Microalgae robots capture plastic pollution in water
(Nanowerk Spotlight) Plastic waste is increasingly polluting our oceans and waterways. As plastics break down in the environment, they fragment into tiny pieces known as microplastics and nanoplastics. Microplastics are plastic particles under 5 mm in size, while nanoplastics are smaller than 1 micron. These minuscule plastic fragments come from the degradation of larger plastic products, as well as from microbeads and fibers shed during washing of synthetic textiles.
Their tiny size allows microplastics and nanoplastics to easily enter food chains. Aquatic organisms may ingest them, resulting in digestive issues or false feelings of satiation that can lead to starvation. The large surface area of microplastics also allows them to absorb toxins and chemicals from the environment. These harmful compounds can bioaccumulate up the food web, eventually reaching humans who consume seafood.
Microplastics and nanoplastics suspended in water are difficult to remove using conventional methods like filtration. Their small size allows them to simply pass through conventional filter pores and gaps. New solutions are needed to actively seek out and capture plastic particles from contaminated sites.
Now researchers have devised an eco-friendly solution - microscopic robots made from algae cells that can actively seek out and capture plastic particles when controlled by magnetic fields.
Biohybrid MARs for effective removal of micro/nanoplastics from water. a) Bare algae cells integrated Fe3O4 nanoparticles on the surface via electrostatic absorption. b) Utilizing magnetic actuation and electrostatic interactions, MARs facilitate the removal of micro/nanoplastics from water by drawing them to their surface. (Image: Reprinted with permission by Wiley-VCH Verlag)
Algae cells were chosen as the structural basis for the MARs because of their natural negative surface charge, which makes them interact electrostatically with positively charged plastics. By attaching positively charged iron oxide nanoparticles to the outside of the algae, the researchers were able to steer and control the MARs via rotating magnetic fields, allowing precision direction of the robots to actively hunt down microplastic prey.
The MARs were able to capture both polystyrene microplastics and nanoparticles with over 90% efficiency through combined electromagnetic attraction and precise locomotion. Their tiny bio-robotic size allows them to take advantage of small electrostatic forces to latch onto even nanoscale plastic litter as they swim past under magnetic direction. In contrast, previous microplastic-catching robots made from inorganic materials often rely on less efficient passive Brownian motion.
Another key advantage of the MARs is that they are made of naturally occurring and biodegradable biological materials, avoiding expensive or toxic components. Conventional microrobotics often require rare elements like gold or platinum for fabrication. The algae-based MARs can also self-replicate, allowing easy, low-cost scaling of the technology.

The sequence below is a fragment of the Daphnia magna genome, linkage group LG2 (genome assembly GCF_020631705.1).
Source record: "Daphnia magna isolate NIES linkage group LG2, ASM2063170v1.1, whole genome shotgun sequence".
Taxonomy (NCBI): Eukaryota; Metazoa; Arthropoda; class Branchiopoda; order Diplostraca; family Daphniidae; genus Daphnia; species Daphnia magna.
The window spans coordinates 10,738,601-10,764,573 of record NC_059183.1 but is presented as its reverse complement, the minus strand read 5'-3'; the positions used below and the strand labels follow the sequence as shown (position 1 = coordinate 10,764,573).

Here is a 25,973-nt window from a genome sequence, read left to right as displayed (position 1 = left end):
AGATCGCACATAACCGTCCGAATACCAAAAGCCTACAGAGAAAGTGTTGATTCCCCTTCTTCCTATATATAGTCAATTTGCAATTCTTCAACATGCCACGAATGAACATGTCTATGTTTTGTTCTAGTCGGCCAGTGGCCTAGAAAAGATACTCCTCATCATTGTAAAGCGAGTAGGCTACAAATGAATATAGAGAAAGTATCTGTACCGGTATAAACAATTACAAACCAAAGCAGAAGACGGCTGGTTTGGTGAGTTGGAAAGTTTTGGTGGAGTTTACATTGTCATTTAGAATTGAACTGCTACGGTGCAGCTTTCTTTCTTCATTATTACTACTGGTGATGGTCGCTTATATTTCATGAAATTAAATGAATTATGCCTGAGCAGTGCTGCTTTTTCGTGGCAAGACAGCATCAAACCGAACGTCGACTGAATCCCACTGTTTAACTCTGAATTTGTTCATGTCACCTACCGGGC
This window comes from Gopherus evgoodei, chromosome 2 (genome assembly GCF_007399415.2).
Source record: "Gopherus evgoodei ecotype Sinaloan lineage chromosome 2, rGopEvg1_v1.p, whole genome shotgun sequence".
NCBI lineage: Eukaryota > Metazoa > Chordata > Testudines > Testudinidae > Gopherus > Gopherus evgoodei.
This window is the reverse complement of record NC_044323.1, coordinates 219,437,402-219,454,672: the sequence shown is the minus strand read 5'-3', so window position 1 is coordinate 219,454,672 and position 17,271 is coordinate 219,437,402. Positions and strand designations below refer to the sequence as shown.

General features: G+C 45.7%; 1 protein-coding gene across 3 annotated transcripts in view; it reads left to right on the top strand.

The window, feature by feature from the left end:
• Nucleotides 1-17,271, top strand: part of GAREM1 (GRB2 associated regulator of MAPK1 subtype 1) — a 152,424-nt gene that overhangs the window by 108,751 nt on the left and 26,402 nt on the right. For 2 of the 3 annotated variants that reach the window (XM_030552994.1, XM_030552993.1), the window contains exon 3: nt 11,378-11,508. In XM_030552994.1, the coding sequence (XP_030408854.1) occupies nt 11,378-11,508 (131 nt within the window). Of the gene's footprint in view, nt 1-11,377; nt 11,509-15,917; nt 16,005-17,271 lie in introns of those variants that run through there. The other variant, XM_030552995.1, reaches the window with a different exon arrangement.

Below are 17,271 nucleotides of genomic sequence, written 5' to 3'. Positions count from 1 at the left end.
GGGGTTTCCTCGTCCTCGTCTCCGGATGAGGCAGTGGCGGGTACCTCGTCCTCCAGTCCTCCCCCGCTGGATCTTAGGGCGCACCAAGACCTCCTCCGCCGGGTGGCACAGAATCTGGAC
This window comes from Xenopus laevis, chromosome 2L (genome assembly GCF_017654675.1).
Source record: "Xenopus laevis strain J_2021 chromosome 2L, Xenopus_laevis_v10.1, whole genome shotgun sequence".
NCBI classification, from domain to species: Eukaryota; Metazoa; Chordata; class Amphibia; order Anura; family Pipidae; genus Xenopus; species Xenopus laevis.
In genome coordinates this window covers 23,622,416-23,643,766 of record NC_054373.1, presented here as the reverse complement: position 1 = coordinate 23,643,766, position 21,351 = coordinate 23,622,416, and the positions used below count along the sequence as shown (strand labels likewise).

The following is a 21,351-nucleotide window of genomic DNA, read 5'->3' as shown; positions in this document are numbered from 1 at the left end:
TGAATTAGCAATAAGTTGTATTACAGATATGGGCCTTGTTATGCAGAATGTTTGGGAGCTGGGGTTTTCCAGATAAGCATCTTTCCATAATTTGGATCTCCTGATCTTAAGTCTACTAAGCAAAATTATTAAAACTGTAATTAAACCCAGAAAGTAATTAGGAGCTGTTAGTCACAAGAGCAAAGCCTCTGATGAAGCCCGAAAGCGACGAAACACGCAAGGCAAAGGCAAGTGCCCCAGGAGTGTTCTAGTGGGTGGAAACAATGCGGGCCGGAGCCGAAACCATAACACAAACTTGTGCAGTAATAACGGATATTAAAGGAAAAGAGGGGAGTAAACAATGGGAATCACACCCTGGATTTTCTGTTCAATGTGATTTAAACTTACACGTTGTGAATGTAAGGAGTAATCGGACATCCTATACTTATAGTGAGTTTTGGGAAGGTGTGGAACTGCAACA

Tests showed the MARs experience minimal toxicity from the iron oxide nanoparticle “cores” and can even exhibit increased replication with low concentrations of nanoparticles - a phenomenon called hormesis. The nanoparticles also stayed attached to the algae during plastic capture, preventing secondary nano-contamination of the environment.
After collecting microplastics and nanoplastics, the team was able to magnetically separate the MARs and release the plastic particles for disposal. The MARs could be reused for at least 5 repeated capture cycles with little loss of efficiency. When tested in real environmental waters like tap water and lake water rather than just pure lab samples, the algae robots still performed well above 80% removal efficiency.
“The introduced biohybrid microrobots, originating from naturally existing microalgae integrated with magnetic iron oxide nanoparticles, hold considerable promise for addressing environmental challenges associated with micro/nanoplastics in a sustainable and cost-effective manner,” concluded the researchers.
The work demonstrates a new “green” approach to environmental microrobotics using only biodegradable materials derived from living organisms. While still in early stages, microalgae-based plastic hunters could offer a scalable solution for reducing microplastic pollution in waterways and oceans. Strategies for collecting the MARs after use in open environments could be a next step toward real-world deployment. With further development, miniaturized teams of algae-bots may one day provide a self-replicating method for actively targeting plastic waste in water and removing it magnetically for proper disposal.